Educators today play a more crucial role than ever. Helping students to understand their syllabus and score good enough marks to pass their exams – although still important, is not the sole focus of education anymore. As our world becomes more and more complex, the need for engaging students in meaningful learning experiences becomes more important as well. Now teachers also have to prepare their students to survive in and contribute to the rapidly changing world around them – a world that is facing serious environmental and social consequences of the actions of generations that came before them. Increased pollution, deforestation, loss of biodiversity, water scarcity, the food crisis, and the subsequent loss of livelihood and identity – these are just some of the issues that students today have to grapple with already. These phenomena are even more pronounced in cities. Delhi for example, has ranked 4th on the list of the most polluted cities in the world as of 2022.
We must acknowledge the challenges that lie ahead for our students, and prepare them to face these challenges with resilience and creativity. As teachers, it is our responsibility to help our students understand these complex environmental and social issues and to empower them to find innovative solutions. This means going beyond the traditional methods of teaching and adopting more innovative approaches that can inspire students to think critically and creatively, to explore new ideas, and to work collaboratively towards solutions to real-world problems.
To encourage students to explore and understand alternatives, and think about how making their cities self-reliant can lead to environmental sustainability and provide more livelihood opportunities, their learning needs to be integrated with these ideas as well. They need to be given access to opportunities to learn about ground realities and how alternative frameworks to our current systems of existence can help in the long term. Urban agriculture is one such alternative, which not only provides fresh, healthy, and locally produced food, but also creates green spaces, reduces carbon emissions, and promotes community development and social cohesion. In Delhi, it plays an integral part in contributing to the city’s food demand and also provides jobs to thousands of people – especially migrants from rural areas who are able to use the skills they come here with to earn a living.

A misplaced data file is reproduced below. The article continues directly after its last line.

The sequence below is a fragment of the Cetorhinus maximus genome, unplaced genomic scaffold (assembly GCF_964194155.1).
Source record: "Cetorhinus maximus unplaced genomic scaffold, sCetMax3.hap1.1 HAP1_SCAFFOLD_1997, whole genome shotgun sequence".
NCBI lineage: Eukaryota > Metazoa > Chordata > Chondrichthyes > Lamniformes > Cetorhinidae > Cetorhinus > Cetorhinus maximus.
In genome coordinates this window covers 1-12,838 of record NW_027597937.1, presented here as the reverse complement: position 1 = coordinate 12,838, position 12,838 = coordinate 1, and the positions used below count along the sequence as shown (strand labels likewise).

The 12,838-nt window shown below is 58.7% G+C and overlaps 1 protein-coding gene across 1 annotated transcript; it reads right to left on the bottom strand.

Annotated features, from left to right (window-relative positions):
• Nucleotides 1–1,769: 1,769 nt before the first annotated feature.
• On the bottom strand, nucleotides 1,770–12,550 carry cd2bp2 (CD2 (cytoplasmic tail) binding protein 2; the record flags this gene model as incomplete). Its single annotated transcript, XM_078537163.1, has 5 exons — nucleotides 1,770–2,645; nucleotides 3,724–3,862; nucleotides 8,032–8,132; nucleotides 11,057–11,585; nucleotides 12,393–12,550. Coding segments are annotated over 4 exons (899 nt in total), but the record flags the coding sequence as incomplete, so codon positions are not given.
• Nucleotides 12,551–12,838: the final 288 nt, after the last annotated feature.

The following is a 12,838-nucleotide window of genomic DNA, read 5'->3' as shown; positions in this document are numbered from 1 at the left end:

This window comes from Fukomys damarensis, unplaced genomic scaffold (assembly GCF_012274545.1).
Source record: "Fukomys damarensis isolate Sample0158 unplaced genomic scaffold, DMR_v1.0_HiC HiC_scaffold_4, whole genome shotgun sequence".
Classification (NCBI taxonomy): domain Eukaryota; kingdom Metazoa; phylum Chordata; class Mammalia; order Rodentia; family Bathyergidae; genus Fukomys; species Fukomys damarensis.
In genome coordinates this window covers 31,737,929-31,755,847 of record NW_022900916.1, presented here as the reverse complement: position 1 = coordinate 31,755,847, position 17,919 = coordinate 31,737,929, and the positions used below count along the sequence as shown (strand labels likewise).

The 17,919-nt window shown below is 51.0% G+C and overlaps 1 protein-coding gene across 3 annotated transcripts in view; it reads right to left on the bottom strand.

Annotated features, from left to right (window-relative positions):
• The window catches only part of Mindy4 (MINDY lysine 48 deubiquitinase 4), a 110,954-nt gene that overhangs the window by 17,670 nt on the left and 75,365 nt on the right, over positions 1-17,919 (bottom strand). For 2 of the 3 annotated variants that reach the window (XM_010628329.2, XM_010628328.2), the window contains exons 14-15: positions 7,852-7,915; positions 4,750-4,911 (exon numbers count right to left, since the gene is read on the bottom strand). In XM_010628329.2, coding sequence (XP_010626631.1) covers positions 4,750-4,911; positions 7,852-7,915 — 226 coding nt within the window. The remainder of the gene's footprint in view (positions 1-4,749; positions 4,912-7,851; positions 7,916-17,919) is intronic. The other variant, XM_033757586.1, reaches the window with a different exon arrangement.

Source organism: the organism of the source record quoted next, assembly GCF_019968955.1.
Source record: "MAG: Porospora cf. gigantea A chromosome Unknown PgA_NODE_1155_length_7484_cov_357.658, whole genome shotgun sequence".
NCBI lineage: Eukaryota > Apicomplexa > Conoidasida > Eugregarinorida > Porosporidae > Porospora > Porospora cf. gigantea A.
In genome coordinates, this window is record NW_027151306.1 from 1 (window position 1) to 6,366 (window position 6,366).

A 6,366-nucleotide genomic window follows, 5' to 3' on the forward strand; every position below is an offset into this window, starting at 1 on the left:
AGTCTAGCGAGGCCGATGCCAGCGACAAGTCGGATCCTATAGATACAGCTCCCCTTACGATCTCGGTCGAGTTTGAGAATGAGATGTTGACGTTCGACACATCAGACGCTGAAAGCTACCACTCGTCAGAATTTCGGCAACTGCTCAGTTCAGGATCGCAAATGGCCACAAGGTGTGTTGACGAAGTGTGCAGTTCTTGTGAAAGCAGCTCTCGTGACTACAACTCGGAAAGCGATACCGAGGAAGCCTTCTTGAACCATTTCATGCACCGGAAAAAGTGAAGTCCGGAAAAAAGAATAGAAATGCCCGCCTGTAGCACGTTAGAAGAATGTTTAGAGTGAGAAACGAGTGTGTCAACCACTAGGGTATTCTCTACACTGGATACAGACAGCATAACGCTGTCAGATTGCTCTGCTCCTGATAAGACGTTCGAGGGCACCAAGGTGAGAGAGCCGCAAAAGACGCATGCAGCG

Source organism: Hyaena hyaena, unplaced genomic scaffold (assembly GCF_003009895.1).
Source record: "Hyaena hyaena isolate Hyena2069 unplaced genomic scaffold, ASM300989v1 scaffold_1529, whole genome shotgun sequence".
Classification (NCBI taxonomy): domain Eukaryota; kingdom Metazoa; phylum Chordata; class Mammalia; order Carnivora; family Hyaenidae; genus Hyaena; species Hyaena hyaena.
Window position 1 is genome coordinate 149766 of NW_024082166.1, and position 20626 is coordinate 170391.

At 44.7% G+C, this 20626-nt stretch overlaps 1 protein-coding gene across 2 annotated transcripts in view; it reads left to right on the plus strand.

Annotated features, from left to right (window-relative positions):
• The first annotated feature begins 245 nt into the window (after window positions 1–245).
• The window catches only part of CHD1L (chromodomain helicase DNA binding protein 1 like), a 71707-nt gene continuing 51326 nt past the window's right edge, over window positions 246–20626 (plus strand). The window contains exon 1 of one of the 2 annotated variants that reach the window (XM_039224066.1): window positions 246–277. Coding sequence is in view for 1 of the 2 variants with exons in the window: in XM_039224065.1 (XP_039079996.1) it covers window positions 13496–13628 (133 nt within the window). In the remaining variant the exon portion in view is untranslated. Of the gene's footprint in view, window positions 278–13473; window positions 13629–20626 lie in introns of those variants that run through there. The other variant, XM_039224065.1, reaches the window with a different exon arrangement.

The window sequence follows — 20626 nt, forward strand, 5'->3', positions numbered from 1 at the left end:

In this toolkit, we have provided tips, activities, and resources to help you incorporate urban agriculture into your lessons across a range of subjects, including social studies, science, and math. Through engaging activities such as field trips, case studies, debates, and other classroom engagements, your students will learn about the challenges facing urban farmers in Delhi and how we can protect their rights and the environment.
We hope this toolkit will help you inspire your students to become active and engaged citizens who are committed to creating a better world for themselves and for future generations. So let’s work together to empower our students with the knowledge and skills they need to thrive in a world that is both complex and full of opportunity.
This toolkit explores 5 different questions that will help you and your students to understand the city you live in, and imagine different ways of making it more livable. It will urge you to go beyond the limited frameworks of our urban existence, and help young minds to start thinking about how they can contribute to make their worlds more self-reliant, sustainable, inclusive, and resilient.
Each chapter includes a brief overview on one important question that deals with different aspects of urban agriculture in Delhi, and also has detailed ideas for integrating the concepts the question deals with, within the curriculum. Different chapters have a different set of subjects listed (which are mentioned in the index), depending on the ideal applications of the concept for that particular subject. Please note that although this toolkit uses topics in the 8th standard CBSE syllabus for the academic year 2022-23 as its reference, it can be adapted as per the requirements of your syllabus as it changes over the years.
The Toolkit is based on an exploratory Case Study conducted with students and teachers of Joseph and Mary School. This exploratory case study aims to create a means of intervention in curriculum, establish urban agriculture as pedagogy, and transmit knowledge orally, by doing, and develop a more accessible and interactive learning experience where the students (aged 13-15) learn about urban farming and develop a critical understanding of food. The scoping project would involve interactions with local urban farmers, putting traditional and indigenous knowledge into practice and teaching to use experiential knowledge to connect more with the ambient environment.